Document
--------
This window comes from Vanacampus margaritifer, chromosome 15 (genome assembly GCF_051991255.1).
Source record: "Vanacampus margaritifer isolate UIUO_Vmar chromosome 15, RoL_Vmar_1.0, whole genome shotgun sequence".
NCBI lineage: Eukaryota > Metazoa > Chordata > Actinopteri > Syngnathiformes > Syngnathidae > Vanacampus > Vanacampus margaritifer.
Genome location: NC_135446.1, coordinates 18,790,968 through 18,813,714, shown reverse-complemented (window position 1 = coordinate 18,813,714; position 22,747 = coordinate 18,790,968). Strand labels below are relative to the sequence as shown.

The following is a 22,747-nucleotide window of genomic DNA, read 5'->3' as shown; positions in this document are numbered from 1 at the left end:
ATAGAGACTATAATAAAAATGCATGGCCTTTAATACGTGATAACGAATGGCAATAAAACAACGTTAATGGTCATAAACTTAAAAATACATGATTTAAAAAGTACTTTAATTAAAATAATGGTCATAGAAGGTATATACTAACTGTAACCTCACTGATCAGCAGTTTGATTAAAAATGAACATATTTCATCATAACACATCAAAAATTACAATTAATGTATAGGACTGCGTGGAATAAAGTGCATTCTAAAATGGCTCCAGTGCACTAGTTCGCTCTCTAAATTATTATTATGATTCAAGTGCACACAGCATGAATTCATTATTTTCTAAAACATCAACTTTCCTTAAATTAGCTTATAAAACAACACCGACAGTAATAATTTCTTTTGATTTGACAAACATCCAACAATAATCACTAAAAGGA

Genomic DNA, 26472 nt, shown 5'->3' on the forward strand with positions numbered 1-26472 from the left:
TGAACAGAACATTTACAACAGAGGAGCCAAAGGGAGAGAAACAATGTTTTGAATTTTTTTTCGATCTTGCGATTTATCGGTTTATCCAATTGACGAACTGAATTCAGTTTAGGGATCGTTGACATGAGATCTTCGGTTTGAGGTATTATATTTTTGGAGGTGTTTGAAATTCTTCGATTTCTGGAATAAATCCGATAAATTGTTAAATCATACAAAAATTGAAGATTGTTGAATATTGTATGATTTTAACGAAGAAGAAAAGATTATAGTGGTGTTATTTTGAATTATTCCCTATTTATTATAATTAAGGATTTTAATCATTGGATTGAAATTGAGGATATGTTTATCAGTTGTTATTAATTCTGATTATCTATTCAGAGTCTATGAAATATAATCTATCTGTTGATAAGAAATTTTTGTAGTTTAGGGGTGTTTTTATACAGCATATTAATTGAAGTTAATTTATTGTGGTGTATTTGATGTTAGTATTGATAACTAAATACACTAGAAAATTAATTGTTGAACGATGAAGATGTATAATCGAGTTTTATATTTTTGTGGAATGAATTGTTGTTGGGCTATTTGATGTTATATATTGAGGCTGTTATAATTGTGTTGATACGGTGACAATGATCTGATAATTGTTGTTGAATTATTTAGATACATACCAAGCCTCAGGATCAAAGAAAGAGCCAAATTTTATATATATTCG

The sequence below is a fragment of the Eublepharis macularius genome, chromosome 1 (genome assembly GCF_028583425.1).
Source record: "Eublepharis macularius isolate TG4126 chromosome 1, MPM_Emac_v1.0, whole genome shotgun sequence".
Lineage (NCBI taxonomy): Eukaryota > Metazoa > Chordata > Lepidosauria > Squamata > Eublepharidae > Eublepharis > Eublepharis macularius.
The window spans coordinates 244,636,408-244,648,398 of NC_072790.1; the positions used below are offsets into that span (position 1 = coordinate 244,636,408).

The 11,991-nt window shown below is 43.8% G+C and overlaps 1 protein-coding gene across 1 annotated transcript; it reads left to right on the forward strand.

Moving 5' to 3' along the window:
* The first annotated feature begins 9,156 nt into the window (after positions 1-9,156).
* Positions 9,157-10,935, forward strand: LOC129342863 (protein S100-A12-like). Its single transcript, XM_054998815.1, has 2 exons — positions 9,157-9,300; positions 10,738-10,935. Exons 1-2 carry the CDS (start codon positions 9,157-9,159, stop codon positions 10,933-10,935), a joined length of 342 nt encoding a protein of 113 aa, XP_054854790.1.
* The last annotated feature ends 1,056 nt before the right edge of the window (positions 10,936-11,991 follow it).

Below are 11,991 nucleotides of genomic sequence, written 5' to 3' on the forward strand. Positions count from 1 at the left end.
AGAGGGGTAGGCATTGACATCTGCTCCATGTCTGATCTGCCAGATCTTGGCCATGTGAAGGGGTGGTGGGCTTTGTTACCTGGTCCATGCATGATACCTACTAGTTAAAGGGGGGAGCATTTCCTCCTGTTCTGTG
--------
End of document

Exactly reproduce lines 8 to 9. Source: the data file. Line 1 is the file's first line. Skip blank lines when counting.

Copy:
TGAACAGAACATTTACAACAGAGGAGCCAAAGGGAGAGAAACAATGTTTTGAATTTTTTTTCGATCTTGCGATTTATCGGTTTATCCAATTGACGAACTGAATTCAGTTTAGGGATCGTTGACATGAGATCTTCGGTTTGAGGTATTATATTTTTGGAGGTGTTTGAAATTCTTCGATTTCTGGAATAAATCCGATAAATTGTTAAATCATACAAAAATTGAAGATTGTTGAATATTGTATGATTTTAACGAAGAAGAAAAGATTATAGTGGTGTTATTTTGAATTATTCCCTATTTATTATAATTAAGGATTTTAATCATTGGATTGAAATTGAGGATATGTTTATCAGTTGTTATTAATTCTGATTATCTATTCAGAGTCTATGAAATATAATCTATCTGTTGATAAGAAATTTTTGTAGTTTAGGGGTGTTTTTATACAGCATATTAATTGAAGTTAATTTATTGTGGTGTATTTGATGTTAGTATTGATAACTAAATACACTAGAAAATTAATTGTTGAACGATGAAGATGTATAATCGAGTTTTATATTTTTGTGGAATGAATTGTTGTTGGGCTATTTGATGTTATATATTGAGGCTGTTATAATTGTGTTGATACGGTGACAATGATCTGATAATTGTTGTTGAATTATTTAGATACATACCAAGCCTCAGGATCAAAGAAAGAGCCAAATTTTATATATATTCG

The sequence below is a fragment of the Eublepharis macularius genome, chromosome 1 (genome assembly GCF_028583425.1).